It took me a long time to understand what was required of me at first. It is always easier for me to give a lecture without preparation than to write something beforehand and try not to digress from what my notes. Whenever I give an open lecture, I write myself a small five-line outline, sometimes I look at it, and then thoughts and associations come into my head, and I can talk about one word for twenty minutes. When my colleagues told me that it wouldn't work with an online course, I thought: I have huge experience, I've done loads of live broadcasts, what's the problem? Well, now I can tell you, that's really not going to work. When we started filming, I realised that my colleagues were right, I should have written everything down. In general, the texts were being reworked when we were filming them. That was the first difficulty. The second difficulty was that the course includes a great number of images, so we had to try to make it beautiful, without any errors. I had a wonderful assistant, my former student Iana Vasileva, a Turkologist and a graduate of St Petersburg University. Iana made the presentations and searched for pictures, I didn't interfere at all, I just told her what needed to be done and what didn't, and then checked it afterward.
The process of filming itself was a huge pleasure. I love filming in general, I love everything connected with music, with theatre, with dance. I got exasperated at times, and would say to the crew: ‘Guys, why are we filming so little?’ Hardly had I got to talking, when I heard: ‘Cut!’ What's wrong with that? ‘Let's work for a couple more hours, I'm fine!’ There were, of course, some problematic takes that were hard for me, but on the whole, it was a pleasure.
Also, I spent a long time thinking about what to fill the course with, because lectures alone are very boring. And I came to realise that there are some rare works that are beautifully translated and they should become part of my course. So I decided to read excerpts from them. I was so excited: we went through almost every poem with the director before I read it. I liked these moments the most because I remembered my studies at the Conservatory, how we went through the score every time before we sang it. My teacher, Irina Bogachova, used to show where you have to add expression, where the heroine is suffering, where the heroine is preparing for death, where she is jealous – you have to show all that. It's the same with the poems. Each poem is a small life and the director helped me to live it, to show it. That was especially great. So the filming process itself was a great pleasure for me.
This is amazing, because many authors are afraid of the camera, they don't know how to behave in front of it.
I do a lot of live broadcasting, including radio and TV broadcasts. I am not at all afraid of speaking in public or in front of a camera. I don't know, I guess I'm a rare person in that respect, because I've actually heard from my colleagues on the set that many people find it difficult, many feel uncomfortable, they can't loosen up. But I felt so relaxed that sometimes I wanted to wave my hand or to stand up, but I was aware that we were filming an academic course and we had to sit straight, not gesticulate and be in character. Sometimes there were some funny, amusing moments, but it was such a pleasure to do it. And it was a pity that it ended so quickly.
But there's still an upcoming recording of the course in English!
Yes, there is still the English version to come, but there was a problem with it: we had to seriously change the content in order to cater to a Western audience, and it is also very difficult to find translations of the texts. In fact, many more works of Eastern literature have been translated into Russian than into English. There are translations in English, but there are fewer of them, they are very rare, so it's hard to find a translation to dub it, to read it. But (based on my experience of working with Western students) I can guess that it's not necessary, because if a Western student is interested, they will keep looking for it: they will find the translations themselves, buy the book and read it themselves. All you have to do is provide them with some preparation material to get them interested. But it seems to me that our viewers are more interested in hearing everything at once, and if they get hooked, then they will move on. That's why at a certain point I stopped worrying: I included in the course everything I could, but there will be fewer translations of literary examples.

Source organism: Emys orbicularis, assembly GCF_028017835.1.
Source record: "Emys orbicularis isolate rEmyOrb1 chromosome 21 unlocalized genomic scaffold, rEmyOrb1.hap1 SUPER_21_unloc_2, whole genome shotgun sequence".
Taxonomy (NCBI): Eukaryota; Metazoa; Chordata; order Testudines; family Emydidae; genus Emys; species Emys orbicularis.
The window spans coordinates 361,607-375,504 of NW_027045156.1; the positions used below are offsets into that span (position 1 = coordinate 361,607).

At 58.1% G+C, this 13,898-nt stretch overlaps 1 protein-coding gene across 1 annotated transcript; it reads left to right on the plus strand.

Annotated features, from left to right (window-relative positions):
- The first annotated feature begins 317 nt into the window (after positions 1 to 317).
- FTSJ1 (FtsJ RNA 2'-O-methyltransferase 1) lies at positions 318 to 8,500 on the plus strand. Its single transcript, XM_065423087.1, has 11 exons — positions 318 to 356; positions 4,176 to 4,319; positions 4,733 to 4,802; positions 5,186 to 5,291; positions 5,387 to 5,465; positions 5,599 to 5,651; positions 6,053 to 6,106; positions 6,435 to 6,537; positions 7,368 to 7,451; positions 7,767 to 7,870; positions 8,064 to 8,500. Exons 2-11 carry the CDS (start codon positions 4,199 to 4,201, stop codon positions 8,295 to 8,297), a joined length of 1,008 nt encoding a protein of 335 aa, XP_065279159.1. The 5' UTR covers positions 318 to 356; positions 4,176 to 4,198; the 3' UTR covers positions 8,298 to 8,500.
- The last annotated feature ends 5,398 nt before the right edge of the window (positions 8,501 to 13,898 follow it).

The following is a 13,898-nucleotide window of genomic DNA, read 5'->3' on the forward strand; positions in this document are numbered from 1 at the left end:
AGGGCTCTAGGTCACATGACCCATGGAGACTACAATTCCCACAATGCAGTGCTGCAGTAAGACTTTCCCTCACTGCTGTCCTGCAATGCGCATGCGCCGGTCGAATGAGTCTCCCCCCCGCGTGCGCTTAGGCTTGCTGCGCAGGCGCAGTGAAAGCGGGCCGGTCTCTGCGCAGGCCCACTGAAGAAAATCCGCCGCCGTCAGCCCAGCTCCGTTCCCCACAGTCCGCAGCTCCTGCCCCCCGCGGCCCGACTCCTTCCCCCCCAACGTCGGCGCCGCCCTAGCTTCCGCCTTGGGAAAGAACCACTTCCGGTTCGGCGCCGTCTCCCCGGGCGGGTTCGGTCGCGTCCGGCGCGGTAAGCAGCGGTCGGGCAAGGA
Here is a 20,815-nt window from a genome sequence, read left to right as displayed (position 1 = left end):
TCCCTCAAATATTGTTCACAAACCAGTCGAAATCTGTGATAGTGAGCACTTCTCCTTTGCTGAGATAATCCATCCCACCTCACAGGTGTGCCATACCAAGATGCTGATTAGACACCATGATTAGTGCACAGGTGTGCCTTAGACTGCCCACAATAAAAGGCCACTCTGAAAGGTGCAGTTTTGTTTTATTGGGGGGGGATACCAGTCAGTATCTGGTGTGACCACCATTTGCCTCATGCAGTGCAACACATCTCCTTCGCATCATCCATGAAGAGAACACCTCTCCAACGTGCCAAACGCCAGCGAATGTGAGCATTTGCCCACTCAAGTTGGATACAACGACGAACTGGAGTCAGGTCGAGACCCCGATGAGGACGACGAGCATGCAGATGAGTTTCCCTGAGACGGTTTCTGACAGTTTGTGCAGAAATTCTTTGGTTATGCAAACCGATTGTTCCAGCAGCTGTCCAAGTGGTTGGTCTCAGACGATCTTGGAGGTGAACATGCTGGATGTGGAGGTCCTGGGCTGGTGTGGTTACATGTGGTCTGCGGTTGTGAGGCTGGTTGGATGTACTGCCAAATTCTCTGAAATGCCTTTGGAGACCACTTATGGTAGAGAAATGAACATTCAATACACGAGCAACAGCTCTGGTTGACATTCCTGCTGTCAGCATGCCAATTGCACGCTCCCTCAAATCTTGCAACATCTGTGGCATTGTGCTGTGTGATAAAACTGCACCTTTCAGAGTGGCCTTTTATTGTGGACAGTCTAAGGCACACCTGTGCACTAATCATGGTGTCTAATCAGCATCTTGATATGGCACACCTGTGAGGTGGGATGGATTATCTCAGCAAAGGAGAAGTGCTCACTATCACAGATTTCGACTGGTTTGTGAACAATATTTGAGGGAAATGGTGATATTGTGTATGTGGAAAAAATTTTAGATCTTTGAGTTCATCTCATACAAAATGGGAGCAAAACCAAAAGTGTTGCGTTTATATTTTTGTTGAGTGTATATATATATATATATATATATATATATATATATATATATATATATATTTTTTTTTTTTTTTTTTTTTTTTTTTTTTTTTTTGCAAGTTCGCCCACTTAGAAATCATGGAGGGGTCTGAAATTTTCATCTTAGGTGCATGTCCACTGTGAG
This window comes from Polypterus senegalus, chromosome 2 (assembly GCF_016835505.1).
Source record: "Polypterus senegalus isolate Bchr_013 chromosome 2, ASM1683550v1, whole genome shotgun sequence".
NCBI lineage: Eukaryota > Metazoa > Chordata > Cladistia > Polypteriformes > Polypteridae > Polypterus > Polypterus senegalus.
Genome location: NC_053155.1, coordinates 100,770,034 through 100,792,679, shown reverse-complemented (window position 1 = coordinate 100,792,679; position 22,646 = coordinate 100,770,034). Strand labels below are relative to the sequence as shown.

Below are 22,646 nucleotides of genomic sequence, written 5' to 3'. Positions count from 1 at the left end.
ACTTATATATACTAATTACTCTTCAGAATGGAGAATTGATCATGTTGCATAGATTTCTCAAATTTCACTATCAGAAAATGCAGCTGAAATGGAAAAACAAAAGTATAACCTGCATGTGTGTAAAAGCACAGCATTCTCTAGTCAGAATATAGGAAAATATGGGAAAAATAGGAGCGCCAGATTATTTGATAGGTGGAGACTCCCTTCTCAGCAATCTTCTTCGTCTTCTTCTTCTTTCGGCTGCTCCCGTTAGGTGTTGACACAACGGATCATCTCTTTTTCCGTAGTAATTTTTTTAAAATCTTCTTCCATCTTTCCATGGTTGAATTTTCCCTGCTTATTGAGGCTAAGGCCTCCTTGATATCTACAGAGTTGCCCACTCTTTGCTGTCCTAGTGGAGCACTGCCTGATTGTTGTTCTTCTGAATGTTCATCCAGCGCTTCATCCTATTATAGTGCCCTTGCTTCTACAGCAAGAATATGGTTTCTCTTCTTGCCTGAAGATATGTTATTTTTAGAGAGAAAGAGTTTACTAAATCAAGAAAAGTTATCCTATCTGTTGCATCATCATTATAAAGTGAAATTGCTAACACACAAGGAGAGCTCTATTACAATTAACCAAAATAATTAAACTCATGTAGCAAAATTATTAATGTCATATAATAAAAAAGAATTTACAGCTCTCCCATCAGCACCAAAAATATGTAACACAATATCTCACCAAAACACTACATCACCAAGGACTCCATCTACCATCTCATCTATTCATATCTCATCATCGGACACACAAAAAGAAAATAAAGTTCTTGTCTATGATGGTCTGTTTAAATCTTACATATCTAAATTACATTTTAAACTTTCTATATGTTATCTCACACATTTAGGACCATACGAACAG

What do you think of the online format of education? Can it replace face-to-face lectures? Or can it only be used as a supplement?
When it all started in February 2020, at first everyone was happy that there was enough free time for everything and they didn't have to commute anymore... But then – probably as late as last November – it became clear that it was all very difficult. As for me personally, it was hard to sit through four classes in one room and talk to black squares, as if to myself. Now I force students to turn on their cameras: I tell them quite firmly that whoever does not have a camera on is considered absent from the class. This was worth it: when I did it for the first time this year, it turned out that half of the group was walking along the street with headphones in their ears during the class. However, on the lesson, it is important to concentrate: when I do a workshop on translation, I analyse the text and show how to work with it, so I need to see the expression on their faces when they work with the text and understand whether they absorb the material. Some are very fast, some are slower. And students, it turns out, also dislike distance learning and are also very much affected by it. My own students have told me: 'How glad we are to have the opportunity to come to the University, to talk to you, to see each other, to sit and talk in person'.
Of course, it is impossible to give up face-to-face learning completely. It would be a huge loss. To begin with, there are fields in which it is simply impossible, such as medicine or fine arts and performing arts. And it's just as difficult to teach languages on Zoom. When we communicate in person, it seems to me that students learn some non-verbal information as well, because education is... I wouldn't say necessarily an energy exchange, but some kind of exchange with the audience. So, of course, online education cannot and should not completely replace face-to-face learning. But it can be a useful supplement. For example, my course, as I have already said, is of a popularisation nature. In higher education we teach students at a high professional level, we train professionals, we give them highly specialised knowledge, we train future colleagues. And some of these students do become our colleagues very soon. So, of course, an online course that initially includes a lot of material and is of interest to the general public, is just the first step, which should encourage the student to move on.